Russian billionaire Oleg Deripaska loaned Russian oligarch Boris Berezovsky £8.5 million to finance a property purchase in England, a High Court judge heard today.
Mr Deripaska, a metals tycoon, told Mrs Justice Gloster how he handed over the money after Mr Berezovsky offered to "use his influence" to "tone down" his Russian television station's coverage of "problems in the aluminium industry".
But Mr Deripaska said Mr Berezovsky was "not in a hurry to repay" and nearly three years later fellow Russia billionaire businessman Roman Abramovich - owner of Chelsea Football Club - agreed to "take care of the debt" during a meeting at the Dorchester Hotel in London.
Mr Deripaska, 43, was giving evidence in a trial at the Commercial Court in London, where Mr Berezovsky, 65, is suing Mr Abramovich, 45, for billions of pounds.
He told the court how he spoke to Mr Berezovsky, who then ran Russian television station ORT, after a spate of "negative" reports about "aluminium wars".
"I had spoken with Mr Boris Berezovsky about reducing ORT's coverage of the problems in the aluminium industry," said Mr Deripaska, in a written witness statement given to the judge.
"Mr Berezovsky offered to use his influence to ensure ORT's coverage was toned down. In return, on 17 October 1997, one of my companies ... loaned £8,500,000 (with interest at 7% per annum) to a company owned and controlled by Mr Berezovsky."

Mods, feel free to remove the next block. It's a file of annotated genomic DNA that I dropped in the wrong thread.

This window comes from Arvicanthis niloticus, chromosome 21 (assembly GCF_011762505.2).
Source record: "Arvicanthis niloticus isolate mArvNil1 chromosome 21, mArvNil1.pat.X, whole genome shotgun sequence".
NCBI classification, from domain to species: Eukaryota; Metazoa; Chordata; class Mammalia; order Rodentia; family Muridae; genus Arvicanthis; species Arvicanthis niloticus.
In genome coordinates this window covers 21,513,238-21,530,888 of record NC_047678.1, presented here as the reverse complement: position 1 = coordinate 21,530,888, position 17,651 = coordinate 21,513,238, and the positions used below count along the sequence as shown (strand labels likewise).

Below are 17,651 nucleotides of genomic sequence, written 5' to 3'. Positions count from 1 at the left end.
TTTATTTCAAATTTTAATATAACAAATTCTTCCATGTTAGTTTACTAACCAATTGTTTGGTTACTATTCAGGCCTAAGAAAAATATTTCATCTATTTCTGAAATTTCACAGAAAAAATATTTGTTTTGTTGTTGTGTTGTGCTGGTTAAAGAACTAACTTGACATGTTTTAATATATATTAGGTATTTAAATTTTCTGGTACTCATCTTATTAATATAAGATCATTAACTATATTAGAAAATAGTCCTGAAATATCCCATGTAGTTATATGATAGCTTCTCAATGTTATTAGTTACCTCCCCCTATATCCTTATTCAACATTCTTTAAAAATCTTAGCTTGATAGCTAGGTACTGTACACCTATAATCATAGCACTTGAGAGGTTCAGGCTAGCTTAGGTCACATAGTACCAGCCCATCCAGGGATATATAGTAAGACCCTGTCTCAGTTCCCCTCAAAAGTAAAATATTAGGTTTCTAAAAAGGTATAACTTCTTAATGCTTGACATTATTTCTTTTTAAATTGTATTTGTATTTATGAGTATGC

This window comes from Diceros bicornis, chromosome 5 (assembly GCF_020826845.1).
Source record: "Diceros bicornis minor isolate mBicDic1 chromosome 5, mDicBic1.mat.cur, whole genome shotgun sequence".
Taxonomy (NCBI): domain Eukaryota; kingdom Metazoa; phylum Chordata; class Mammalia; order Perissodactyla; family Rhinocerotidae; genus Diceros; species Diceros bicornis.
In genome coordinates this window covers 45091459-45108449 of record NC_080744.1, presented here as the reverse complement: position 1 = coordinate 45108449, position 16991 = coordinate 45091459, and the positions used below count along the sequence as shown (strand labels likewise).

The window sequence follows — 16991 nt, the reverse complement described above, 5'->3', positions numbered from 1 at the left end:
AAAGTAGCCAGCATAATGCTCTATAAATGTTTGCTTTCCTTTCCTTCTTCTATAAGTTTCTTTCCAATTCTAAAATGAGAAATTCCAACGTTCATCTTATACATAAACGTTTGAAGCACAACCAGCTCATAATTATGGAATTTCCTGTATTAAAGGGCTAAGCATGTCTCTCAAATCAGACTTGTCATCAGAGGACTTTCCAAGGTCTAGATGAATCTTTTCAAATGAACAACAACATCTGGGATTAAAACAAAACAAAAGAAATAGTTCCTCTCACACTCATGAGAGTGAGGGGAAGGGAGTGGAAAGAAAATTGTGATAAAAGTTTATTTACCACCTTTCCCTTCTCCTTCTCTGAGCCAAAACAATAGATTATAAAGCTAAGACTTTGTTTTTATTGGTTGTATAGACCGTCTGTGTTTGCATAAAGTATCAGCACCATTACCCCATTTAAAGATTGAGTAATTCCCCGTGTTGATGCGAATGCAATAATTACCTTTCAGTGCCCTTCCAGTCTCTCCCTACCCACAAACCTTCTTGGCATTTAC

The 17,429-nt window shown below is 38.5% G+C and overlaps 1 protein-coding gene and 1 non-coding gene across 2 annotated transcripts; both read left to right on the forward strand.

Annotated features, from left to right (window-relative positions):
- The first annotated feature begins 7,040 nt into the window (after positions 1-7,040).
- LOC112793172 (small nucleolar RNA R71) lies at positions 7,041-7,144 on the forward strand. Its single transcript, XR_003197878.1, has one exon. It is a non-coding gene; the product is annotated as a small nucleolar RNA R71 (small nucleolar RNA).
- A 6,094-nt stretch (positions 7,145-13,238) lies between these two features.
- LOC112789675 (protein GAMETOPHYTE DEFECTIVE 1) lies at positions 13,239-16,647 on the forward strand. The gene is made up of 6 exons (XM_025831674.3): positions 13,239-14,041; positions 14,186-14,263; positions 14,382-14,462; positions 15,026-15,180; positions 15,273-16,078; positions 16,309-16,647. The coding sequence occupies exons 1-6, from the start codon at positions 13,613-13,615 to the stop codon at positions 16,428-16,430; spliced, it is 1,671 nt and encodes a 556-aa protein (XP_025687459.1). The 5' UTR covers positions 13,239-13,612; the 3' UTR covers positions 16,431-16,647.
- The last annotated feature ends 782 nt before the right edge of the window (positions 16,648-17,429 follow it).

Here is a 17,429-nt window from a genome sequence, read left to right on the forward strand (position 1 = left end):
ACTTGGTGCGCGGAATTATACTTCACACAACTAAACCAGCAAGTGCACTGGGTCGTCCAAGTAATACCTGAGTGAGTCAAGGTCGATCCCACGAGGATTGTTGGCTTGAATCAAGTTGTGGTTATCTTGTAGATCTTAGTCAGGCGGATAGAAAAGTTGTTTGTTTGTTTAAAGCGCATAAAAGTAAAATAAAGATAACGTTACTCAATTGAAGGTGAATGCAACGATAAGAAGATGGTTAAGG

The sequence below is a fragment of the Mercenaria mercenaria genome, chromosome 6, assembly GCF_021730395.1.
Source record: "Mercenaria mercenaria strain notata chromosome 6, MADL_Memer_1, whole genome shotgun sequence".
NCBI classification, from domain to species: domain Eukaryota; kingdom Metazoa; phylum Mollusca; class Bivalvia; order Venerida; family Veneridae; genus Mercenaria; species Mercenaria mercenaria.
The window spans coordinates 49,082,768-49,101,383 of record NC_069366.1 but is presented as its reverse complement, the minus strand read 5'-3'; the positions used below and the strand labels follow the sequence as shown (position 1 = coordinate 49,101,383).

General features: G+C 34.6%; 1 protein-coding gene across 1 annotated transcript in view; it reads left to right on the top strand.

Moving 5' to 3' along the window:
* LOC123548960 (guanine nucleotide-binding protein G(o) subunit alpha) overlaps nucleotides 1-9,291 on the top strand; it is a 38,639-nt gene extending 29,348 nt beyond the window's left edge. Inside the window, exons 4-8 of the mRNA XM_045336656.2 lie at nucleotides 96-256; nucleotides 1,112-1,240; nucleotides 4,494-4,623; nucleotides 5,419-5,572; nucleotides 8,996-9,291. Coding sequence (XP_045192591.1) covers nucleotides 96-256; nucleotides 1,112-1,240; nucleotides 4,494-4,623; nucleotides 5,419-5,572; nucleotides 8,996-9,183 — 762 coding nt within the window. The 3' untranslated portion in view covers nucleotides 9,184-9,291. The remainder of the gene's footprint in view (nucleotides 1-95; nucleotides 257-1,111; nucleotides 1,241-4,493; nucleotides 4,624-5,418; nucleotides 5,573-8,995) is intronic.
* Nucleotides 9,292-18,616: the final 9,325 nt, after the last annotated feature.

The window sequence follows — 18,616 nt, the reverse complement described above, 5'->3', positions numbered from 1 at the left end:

Mr Deripaska, who said his "entire business career" had been focused on the development of the Russian aluminium industry, added: "Mr Berezovsky said that he required this money to finance the purchase of a property in England.
"Initially, I was grateful for Mr Berezovsky's assistance but by 2000 I had strong suspicions that he had in fact encouraged the negative coverage so he had a means of exerting pressure on me."
He said he had a meeting with Mr Berezovsky and Mr Abramovich at the Dorchester in March 2000.
"The repayment of the debt Mr Berezovsky owed to me was discussed but only very briefly - it was agreed that Mr Abramovich would take care of the debt," said Mr Deripaska.
"I was not friends with Mr Berezovsky ... and I was particularly wary of discussing business in Mr Berezovsky's presence, since I did not want to give him the opportunity to meddle in my affairs."
Mr Deripaska today gave evidence - via a video link from New York - at the trial. He spoke in Russian and his words were translated by a interpreter.
He said he was "friends" with Mr Abramovich, but Mr Berezovsky was "absolutely indifferent to me".
Mr Deripaska told the judge that in March 2000 he had "disliked" Mr Berezovsky and added: "Mr Berezovsky owed me a large amount of money over a long period of time and he was not in a hurry to repay."
Mr Berezovsky claims that Mr Abramovich "betrayed" him and "intimidated" him into selling shares in Russian oil company Sibneft for a "mere 1.3 billion" US dollars (£800 million) - "a fraction of their true worth".
He alleges breach of trust and breach of contract, and is claiming more than £3 billion in damages.
Mr Abramovich denies the allegations and denies that Mr Berezovsky is entitled to damages.
He says Mr Berezovsky was paid millions of pounds for his services as a "political godfather" but was not a business partner.
The court has heard that Mr Berezovsky "fled Russia, never to return" in late 2000, following a fall-out with then-president Vladimir Putin - travelling initially to France, then settling in England.